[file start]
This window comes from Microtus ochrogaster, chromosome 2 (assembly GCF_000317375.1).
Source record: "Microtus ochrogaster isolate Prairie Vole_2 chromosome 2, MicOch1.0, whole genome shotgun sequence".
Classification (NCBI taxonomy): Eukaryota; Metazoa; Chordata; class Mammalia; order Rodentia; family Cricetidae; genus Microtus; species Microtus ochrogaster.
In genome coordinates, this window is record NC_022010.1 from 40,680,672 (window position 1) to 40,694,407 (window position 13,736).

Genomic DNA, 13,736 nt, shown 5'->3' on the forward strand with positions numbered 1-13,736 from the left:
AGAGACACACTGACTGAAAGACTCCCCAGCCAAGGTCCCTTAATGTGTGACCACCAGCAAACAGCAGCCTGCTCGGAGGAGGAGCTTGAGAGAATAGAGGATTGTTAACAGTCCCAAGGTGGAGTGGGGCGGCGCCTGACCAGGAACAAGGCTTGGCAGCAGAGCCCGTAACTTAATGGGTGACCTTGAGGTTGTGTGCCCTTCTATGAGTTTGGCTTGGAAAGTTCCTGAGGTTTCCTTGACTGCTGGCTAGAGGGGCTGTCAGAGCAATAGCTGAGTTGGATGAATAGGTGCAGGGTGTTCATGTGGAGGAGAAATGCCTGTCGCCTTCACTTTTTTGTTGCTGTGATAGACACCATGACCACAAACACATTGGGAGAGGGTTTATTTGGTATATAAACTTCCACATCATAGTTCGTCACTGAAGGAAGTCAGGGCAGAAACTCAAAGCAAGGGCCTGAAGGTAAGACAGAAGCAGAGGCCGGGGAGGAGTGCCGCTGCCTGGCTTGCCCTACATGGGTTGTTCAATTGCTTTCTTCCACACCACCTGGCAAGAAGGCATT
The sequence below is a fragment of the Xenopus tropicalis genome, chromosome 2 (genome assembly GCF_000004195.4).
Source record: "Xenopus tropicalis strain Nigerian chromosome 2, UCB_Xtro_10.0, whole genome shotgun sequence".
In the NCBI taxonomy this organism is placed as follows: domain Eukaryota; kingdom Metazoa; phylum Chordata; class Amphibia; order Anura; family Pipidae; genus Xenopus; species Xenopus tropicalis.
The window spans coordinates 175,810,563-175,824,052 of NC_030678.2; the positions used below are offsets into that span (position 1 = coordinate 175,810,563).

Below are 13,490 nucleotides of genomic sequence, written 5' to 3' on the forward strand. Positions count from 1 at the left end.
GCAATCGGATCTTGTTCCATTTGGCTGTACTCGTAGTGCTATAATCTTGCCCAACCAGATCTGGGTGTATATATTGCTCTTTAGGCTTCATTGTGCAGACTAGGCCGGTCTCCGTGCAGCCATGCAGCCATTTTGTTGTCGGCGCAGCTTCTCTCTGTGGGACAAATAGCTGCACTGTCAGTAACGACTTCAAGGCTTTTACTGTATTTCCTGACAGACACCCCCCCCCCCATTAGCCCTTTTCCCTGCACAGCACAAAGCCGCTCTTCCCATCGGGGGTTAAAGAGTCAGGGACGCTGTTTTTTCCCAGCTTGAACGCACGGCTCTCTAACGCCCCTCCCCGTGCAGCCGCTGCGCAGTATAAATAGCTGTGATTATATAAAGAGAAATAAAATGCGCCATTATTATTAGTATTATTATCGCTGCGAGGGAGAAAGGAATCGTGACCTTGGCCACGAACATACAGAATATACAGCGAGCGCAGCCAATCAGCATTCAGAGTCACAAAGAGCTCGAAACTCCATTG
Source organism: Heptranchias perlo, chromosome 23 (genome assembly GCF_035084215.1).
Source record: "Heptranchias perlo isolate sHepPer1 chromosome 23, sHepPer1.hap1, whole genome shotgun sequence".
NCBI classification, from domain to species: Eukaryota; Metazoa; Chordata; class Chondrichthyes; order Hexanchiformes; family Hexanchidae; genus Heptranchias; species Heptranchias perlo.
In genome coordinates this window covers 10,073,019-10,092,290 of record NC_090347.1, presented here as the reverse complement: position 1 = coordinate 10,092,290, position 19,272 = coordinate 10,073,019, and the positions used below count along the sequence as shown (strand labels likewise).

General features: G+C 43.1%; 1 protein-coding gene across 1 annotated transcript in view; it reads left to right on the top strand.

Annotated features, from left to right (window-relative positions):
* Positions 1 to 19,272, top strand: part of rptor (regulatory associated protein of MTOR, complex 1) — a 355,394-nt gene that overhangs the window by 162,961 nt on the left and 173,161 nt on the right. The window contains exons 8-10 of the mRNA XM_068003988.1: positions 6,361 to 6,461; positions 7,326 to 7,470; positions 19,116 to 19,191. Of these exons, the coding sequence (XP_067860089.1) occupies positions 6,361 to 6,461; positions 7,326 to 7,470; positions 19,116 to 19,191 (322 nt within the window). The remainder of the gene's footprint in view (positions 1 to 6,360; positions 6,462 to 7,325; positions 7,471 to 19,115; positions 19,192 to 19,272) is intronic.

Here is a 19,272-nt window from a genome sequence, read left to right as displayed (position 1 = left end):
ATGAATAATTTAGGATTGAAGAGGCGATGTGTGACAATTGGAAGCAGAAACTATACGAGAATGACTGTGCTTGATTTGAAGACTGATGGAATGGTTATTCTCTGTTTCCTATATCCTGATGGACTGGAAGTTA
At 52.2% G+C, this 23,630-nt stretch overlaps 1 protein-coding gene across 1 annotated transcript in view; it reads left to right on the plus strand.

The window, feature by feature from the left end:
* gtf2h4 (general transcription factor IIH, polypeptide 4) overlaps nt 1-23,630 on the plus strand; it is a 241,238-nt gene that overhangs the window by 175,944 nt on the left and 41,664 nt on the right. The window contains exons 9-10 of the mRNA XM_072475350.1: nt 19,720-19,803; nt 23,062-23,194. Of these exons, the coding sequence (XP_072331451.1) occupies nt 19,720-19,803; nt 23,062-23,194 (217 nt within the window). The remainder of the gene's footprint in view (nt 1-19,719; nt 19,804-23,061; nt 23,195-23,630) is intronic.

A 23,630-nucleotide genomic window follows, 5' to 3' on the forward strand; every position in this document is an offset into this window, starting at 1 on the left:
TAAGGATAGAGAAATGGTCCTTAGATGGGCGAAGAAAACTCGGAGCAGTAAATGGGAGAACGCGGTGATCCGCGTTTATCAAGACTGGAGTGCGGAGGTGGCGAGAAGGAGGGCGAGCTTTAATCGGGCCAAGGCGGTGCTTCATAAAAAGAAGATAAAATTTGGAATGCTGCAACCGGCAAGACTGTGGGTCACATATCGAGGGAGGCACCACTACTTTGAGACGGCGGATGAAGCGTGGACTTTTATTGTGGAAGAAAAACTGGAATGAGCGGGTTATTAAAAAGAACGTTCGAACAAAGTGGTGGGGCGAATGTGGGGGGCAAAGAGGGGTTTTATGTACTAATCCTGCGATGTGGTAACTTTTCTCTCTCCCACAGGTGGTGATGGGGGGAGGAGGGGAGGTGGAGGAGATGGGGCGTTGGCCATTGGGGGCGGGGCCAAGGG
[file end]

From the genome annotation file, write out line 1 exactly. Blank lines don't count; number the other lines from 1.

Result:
This window comes from Microtus ochrogaster, chromosome 2 (assembly GCF_000317375.1).